It’s funny.  Sometimes I wanted this so bad.   But other times, I didn’t want it at all.  When I was growing up, I started playing tee-ball, which doesn’t seem all that difficult.  You put the ball on the tee, and the kids hit it.   But when God was passing out eye-hand coordination, I must have not been paying attention, because it was a challenge for me.  Still, I always ended up hitting the ball.   It was on a tee after all.  But what I hated far more than being at bat was being out in the field.   Every time the coach picked me to go out on the field, I dreaded it.  Out there in the outfield where they put the clumsiest of us on the team, I prayed fervently that no ball would come to me.   I just knew that I’d mess it up, and let some kid run the bases. 

Yet as much as I hated getting picked in tee ball, when it came time at my elementary school to pick the crossing guards, I wanted to be picked so badly.   I wanted to wear that little reflector vest that the crossing guards wore.  I wanted to get dismissed early to do this important job.  

Have you ever had moments like that, moments where you said to yourself, “Pick me, please, pick me!” or other moments, where you prayed the opposite.   When that happens, what is going on?   Too often, what is going on, is the core issue that creates the misery and pain in our lives and world. 
For example, when I yearned to not get picked to play in the outfield, it wasn’t because I didn’t want to let my team down, to prevent them from winning the game.  I simply didn’t want to embarrass myself.   Losing the game didn’t matter to me so much as long as losing it wasn’t my fault.   And when it came to being a crossing guard, I wasn’t so concerned about the safety of my fellow students during the pick-up time.   I wanted the status.  All the cool 6th graders got to be crossing guards, and I wanted to be in that number.   My desires weren’t about others.  They were all about me.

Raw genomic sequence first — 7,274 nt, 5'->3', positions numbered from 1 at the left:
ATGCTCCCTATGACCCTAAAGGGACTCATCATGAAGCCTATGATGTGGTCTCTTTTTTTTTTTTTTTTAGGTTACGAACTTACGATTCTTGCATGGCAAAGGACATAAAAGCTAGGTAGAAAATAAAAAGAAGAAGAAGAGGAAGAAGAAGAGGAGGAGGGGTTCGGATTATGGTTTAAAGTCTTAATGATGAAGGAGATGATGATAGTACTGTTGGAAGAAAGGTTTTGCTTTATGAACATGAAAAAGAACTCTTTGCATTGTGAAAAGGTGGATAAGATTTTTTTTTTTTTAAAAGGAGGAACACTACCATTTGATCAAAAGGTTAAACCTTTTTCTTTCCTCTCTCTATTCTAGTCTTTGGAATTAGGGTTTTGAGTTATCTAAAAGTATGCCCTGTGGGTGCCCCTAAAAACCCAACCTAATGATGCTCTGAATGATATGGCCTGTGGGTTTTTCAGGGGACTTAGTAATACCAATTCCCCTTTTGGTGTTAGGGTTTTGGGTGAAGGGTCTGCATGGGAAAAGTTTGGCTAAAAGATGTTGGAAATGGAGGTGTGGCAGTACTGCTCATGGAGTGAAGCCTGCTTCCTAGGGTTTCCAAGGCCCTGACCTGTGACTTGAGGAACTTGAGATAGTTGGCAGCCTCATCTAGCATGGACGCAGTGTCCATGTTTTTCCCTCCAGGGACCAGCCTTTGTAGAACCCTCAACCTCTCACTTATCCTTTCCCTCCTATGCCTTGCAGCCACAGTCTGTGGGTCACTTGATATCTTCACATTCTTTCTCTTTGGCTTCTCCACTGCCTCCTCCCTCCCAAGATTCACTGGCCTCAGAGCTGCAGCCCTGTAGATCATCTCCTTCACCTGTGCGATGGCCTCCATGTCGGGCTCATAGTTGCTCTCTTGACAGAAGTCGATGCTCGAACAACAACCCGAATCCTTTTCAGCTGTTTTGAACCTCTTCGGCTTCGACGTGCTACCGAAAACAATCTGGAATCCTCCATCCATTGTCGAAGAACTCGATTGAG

This sort of self-absorption lies at the heart of our problems.  Our worries and fears come out of concern about ourselves.  Our bitterness and selfishness come out of focus on ourselves.   Ironically, the more self-absorbed we become, the more miserable we and usually everyone around us becomes.  Our self-absorption doesn’t free us.  It imprisons us.    It doesn’t fulfill us.  It diminishes us.   It doesn’t make us more.  It makes us less.  But how do we become free, become free of ourselves?  In this story of Jesus picking folks, God shows us the way.  Let’s listen and hear what God has to say.

In life, more often than not, the worst enemy we face will be ourselves.  As the famous Pogo cartoon put it, we have met the enemy and he is us.  But how do we become free of this enemy?  How do we become free of the self-absorption that limits our lives, that wounds our world?  Here, in his words, and in his call, Jesus shows us. 

But in order to see how Jesus frees us, we first have to see exactly what Jesus is telling us.  In the gospel of Mark, the very first time we hear Jesus speaks, he is speaking the words we just heard.  “The time is fulfilled, and the kingdom of God has come near; repent, and believe in the good news.”  This good news is literally the gospel.  That’s what the old English word means, good news.   But what does it mean to believe the good news.  What is the good news?    This phrase, good news, didn’t appear first with Jesus. Many folks used it in the ancient world.   And the more we understand how they used it, the more we’ll understand why Jesus did.    

When folks talked about the good news or in the Greek euangelion, they were talking about just that, news that was good.   But they didn’t mean just any old good news, like some human interest story on the 6 oclock news.   No, This is the type of good news that changes the world.